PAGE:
When I entered the work force, you had a job for life. Sure, you made moves to advance your career but that was generally accomplished by staying within the same company. When people retired at 65, the company threw big parties for them and gave them gold watches to thank them for their 40+ years of service. Loyalty to your company was a given and the company rewarded that loyalty with annual raises, end-of-year-bonuses and even turkeys at Thanksgiving. One of the tasks of the personnel office was to send flowers to your wife in the hospital after she gave birth.
That all ended in the years leading up to the recession. As companies focused more on the bottom line, they began to refer to workers as “assets” and when times got tough, they looked at which “assets” to cut. “Do more with less,” “Get rid of the fat,” and “leaner and meaner” were the propaganda slogans that sent chills down workers’ spines.
Older workers quickly read the writing on the wall: Those with higher salaries were led into the gas chambers first while corporate lawyers dangled “don’t sue us if you hope to get a dime in severance” agreements in front of our stunned faces.
We signed. All of us did. I still question how this coerced agreement signed under duress was legal and not protested. Why didn’t the ACLU jump in to protect workers from the slaughter? But everyone who could have done something about it instead turned deaf, dumb, and blind.
And the result is that what we are now left with is a workplace culture riddled with insecurity and restlessness. When people are afraid of losing their jobs, they strive to be compliant, not creative. Toeing the line has replaced pushing the envelope. And COMPANY LOYALTY went the way of the THANKSGIVING turkey—killed, roasted, and gobbled up while CEOs belched all the way to the bank.
Older workers stay out-of-work the longest.
This has been long-documented, but we can regurgitate it here for the millennial disbelievers.
According to AARP’s analysis of Bureau of Labor Statistics, on average, workers age 55 and up remain unemployed for 45.6 weeks, compared with 34.7 weeks for workers younger than 55.
Sara Rix, senior strategic policy adviser with AARP’s Public Policy Institute, notes that recent research says many of these unemployed people “will never become re-employed.”
While we can safely claim that all generations were hurt by the recession, only one group has the least amount of time to mitigate the recession’s financial impact—and that group is older workers. If you lost your job in the mid-2000’s, you likely also lost your nest egg. And you can’t actually rebuild it unless you find a job, which isn’t happening for many. Time is running out.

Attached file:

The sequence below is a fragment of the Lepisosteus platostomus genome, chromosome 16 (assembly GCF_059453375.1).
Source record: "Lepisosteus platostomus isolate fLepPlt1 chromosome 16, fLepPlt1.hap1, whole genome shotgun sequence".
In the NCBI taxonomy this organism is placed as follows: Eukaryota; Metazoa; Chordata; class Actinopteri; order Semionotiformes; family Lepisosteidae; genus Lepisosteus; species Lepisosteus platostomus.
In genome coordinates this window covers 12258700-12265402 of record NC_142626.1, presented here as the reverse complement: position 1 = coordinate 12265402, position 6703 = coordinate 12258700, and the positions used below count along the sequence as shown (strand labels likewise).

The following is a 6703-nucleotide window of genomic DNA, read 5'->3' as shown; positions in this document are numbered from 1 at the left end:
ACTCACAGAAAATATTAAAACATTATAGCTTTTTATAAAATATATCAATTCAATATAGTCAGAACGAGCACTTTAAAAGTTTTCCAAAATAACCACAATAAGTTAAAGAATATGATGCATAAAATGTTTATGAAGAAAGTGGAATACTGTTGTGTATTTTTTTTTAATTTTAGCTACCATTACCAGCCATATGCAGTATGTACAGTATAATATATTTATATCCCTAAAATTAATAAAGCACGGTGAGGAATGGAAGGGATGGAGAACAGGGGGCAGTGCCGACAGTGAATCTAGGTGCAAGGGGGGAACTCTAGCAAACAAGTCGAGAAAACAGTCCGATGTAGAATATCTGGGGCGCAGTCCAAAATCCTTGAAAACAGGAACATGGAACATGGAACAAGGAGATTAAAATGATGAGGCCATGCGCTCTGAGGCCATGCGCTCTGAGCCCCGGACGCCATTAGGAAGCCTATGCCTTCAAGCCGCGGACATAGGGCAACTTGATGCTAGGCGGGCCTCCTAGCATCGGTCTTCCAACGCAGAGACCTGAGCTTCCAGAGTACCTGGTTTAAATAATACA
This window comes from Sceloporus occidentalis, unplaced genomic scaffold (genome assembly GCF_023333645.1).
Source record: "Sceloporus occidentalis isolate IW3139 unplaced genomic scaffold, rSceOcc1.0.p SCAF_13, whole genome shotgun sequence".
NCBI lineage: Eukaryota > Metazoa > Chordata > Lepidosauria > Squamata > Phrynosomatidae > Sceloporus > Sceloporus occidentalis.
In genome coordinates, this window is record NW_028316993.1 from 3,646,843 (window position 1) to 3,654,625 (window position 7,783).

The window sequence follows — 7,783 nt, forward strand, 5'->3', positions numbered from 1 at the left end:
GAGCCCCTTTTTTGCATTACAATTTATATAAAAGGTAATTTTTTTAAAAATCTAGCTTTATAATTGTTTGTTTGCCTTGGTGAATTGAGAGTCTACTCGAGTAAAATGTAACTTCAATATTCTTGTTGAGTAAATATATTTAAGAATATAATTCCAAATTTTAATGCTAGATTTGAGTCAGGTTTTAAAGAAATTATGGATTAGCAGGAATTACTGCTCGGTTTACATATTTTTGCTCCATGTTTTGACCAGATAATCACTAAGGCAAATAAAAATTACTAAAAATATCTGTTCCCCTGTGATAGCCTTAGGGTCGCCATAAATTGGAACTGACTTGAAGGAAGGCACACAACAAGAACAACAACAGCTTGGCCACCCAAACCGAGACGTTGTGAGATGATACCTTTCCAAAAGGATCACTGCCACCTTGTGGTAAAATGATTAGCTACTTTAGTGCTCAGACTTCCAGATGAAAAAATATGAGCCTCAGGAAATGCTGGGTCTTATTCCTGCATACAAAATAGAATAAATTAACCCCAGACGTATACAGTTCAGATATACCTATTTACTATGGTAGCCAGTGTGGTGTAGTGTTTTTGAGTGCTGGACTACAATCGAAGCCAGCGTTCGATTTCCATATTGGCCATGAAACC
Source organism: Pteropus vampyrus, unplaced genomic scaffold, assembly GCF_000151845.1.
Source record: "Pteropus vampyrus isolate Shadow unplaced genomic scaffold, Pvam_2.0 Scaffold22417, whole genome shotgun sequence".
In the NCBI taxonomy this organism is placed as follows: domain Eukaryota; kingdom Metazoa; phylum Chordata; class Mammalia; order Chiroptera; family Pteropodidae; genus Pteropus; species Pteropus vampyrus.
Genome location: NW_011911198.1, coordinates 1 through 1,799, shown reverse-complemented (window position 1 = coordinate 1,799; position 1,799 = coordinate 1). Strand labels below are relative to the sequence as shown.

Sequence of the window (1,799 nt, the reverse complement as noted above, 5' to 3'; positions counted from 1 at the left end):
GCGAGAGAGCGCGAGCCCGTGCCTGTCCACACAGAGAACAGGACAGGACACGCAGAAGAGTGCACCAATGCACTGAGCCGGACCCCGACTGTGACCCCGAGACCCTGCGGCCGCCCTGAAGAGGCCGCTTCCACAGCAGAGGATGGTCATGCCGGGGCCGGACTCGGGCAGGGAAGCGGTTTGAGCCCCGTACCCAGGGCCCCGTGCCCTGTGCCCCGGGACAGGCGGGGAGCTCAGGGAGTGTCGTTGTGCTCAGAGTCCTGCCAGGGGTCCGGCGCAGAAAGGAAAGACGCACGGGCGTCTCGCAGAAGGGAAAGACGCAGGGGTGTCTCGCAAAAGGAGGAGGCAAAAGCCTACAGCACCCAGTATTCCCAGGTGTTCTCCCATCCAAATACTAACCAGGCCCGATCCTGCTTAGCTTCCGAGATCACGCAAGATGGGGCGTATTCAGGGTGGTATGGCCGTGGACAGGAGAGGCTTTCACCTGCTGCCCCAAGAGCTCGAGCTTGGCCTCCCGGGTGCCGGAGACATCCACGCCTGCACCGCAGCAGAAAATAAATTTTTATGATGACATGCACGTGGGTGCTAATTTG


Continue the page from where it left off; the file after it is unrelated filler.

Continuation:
Age discrimination is real.
Certain stereotypes exist about older workers—we can’t keep up technologically, we will spend all day reminiscing about the good old days, we don’t fit in to the current office culture.
These stereotypes are at the root of the discrimination. I’d also throw in the fact that employers want to hire the cheapest workers possible, and that’s less experienced folks.
But even the Washington Post is guilty of age discrimination. In an ad seeking a social media manager, the paper said it was looking for someone with the “ability to explain to those twice your age what Reddit or Snapchat or Whisper or Fark is.” I can explain those things to you and I’m 64. And then there was the Seattle Star, which ran an ad saying it was seeking someone “young.” The publisher was unapologetic when it was suggested that this was discrimination against older people. “So sue me. Sheesh,” he said. Can you imagine the outrage if he had written “white” for “young?”
Older unemployed workers have gone underground, and in doing so, have become invisible.
Older workers are the infrastructure of the so-called gig economy. They jump from one freelance and/or part-time job to the next. They work under contracts that don’t pay them when they get sick or offer them health insurance. Vacations? They are on their own.
Having been part of this group for two years, I salute these people. They are a creative lot who have figured out how to stay afloat, if only barely. They get their teeth fixed using Groupon coupons, they shop at thrift stores for their kids’ back-to-school clothes, and they make quilts to sell on Etsy to keep the lights turned on. Some have taken in rent-paying roommates to help cover the mortgage. They barter and exchange services; some times in a pinch, they ask for money. But somehow, each month, they find a way.